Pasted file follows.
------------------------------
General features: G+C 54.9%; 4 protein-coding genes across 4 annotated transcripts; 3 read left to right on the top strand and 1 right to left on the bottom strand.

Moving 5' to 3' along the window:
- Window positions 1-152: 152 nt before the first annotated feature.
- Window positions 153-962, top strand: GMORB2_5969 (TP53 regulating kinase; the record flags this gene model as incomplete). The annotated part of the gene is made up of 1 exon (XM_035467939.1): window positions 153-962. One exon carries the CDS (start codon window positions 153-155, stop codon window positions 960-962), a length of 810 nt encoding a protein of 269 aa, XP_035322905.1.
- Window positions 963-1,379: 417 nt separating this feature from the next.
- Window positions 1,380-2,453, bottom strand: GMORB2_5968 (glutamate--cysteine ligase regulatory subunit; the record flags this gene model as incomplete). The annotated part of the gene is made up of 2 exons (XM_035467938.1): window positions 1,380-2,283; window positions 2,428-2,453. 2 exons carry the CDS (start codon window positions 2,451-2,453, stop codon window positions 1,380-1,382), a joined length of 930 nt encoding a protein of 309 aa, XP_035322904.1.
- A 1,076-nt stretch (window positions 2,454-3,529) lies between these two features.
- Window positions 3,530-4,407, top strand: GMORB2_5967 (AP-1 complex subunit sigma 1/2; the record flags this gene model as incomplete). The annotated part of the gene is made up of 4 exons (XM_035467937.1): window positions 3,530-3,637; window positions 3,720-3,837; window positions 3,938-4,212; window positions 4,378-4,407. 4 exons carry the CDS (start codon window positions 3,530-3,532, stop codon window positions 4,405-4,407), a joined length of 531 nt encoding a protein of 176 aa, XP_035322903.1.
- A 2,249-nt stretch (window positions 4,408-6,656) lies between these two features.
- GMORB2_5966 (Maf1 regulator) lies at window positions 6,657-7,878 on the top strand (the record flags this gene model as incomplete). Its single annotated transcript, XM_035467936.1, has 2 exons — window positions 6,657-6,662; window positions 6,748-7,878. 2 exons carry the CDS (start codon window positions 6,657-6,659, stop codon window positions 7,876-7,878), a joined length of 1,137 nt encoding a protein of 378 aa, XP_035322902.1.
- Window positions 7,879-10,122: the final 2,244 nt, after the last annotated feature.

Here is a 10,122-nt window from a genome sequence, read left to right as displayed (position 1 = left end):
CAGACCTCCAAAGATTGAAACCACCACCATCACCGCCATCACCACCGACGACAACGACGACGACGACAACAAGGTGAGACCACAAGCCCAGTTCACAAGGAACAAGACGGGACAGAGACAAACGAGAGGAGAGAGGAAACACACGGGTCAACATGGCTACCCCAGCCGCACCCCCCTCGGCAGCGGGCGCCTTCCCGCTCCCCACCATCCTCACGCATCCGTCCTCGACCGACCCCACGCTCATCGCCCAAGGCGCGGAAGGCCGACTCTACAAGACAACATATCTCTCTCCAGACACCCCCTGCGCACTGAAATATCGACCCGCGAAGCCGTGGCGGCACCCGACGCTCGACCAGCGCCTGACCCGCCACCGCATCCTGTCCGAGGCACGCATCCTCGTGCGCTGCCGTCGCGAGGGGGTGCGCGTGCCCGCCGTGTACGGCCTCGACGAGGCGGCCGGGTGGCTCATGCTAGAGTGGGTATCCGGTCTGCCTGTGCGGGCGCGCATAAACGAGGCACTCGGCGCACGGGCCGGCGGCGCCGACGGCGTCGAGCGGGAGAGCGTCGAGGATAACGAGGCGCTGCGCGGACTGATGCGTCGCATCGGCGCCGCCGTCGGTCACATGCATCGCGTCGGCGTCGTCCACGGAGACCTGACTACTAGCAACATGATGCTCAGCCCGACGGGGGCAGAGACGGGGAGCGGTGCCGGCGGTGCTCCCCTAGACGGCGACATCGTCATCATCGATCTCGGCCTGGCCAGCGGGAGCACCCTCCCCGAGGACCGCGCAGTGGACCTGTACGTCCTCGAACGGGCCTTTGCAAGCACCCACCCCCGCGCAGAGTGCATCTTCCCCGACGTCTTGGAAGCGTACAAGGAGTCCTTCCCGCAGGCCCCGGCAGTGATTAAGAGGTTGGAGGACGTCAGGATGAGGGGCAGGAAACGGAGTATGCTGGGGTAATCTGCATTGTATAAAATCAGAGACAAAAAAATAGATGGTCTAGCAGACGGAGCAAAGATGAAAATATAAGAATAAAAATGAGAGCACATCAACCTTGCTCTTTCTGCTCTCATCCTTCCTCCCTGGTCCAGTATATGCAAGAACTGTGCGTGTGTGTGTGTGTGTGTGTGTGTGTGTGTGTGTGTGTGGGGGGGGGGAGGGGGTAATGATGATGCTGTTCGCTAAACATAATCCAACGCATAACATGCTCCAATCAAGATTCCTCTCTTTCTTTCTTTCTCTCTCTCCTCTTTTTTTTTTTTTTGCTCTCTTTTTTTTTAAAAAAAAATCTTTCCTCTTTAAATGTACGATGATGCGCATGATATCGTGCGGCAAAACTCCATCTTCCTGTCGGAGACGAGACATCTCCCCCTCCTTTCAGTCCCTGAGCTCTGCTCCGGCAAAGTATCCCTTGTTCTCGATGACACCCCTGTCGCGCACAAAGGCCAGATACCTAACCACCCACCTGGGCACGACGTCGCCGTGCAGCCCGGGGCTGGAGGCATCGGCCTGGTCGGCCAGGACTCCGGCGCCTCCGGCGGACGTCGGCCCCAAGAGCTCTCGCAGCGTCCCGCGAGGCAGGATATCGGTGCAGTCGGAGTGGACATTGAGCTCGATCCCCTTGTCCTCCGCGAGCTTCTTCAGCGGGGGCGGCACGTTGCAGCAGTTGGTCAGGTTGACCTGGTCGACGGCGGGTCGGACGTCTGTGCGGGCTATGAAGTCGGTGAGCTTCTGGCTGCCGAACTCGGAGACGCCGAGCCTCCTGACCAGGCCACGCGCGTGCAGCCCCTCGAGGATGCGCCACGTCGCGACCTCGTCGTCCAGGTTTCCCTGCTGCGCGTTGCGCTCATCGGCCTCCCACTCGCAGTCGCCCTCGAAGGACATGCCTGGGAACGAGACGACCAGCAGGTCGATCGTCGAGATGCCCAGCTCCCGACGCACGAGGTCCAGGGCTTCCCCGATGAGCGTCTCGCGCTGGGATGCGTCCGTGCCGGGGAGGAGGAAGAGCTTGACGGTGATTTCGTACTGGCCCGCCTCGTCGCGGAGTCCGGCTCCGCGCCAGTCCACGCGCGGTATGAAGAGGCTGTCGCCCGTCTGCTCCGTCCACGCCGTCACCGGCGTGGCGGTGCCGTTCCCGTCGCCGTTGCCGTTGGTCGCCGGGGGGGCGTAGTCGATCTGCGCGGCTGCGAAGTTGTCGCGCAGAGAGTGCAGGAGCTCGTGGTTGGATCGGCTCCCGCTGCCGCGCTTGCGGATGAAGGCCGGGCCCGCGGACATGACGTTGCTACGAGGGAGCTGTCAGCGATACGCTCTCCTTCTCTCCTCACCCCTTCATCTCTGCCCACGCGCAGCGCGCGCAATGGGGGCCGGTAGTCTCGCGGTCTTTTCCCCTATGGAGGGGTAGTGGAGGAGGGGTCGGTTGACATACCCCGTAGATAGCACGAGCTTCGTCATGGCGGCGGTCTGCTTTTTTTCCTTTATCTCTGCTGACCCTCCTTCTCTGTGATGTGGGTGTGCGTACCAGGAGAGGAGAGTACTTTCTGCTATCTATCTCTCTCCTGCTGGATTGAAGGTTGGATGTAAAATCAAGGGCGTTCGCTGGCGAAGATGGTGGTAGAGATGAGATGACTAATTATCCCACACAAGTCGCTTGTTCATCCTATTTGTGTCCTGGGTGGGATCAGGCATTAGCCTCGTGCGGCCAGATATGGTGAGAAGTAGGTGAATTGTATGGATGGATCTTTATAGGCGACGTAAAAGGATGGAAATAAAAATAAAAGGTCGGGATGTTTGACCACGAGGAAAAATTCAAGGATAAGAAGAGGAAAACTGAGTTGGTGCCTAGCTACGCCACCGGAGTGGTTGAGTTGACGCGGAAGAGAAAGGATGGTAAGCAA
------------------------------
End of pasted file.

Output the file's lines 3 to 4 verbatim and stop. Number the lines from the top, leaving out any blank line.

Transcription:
- Window positions 1-152: 152 nt before the first annotated feature.
- Window positions 153-962, top strand: GMORB2_5969 (TP53 regulating kinase; the record flags this gene model as incomplete). The annotated part of the gene is made up of 1 exon (XM_035467939.1): window positions 153-962. One exon carries the CDS (start codon window positions 153-155, stop codon window positions 960-962), a length of 810 nt encoding a protein of 269 aa, XP_035322905.1.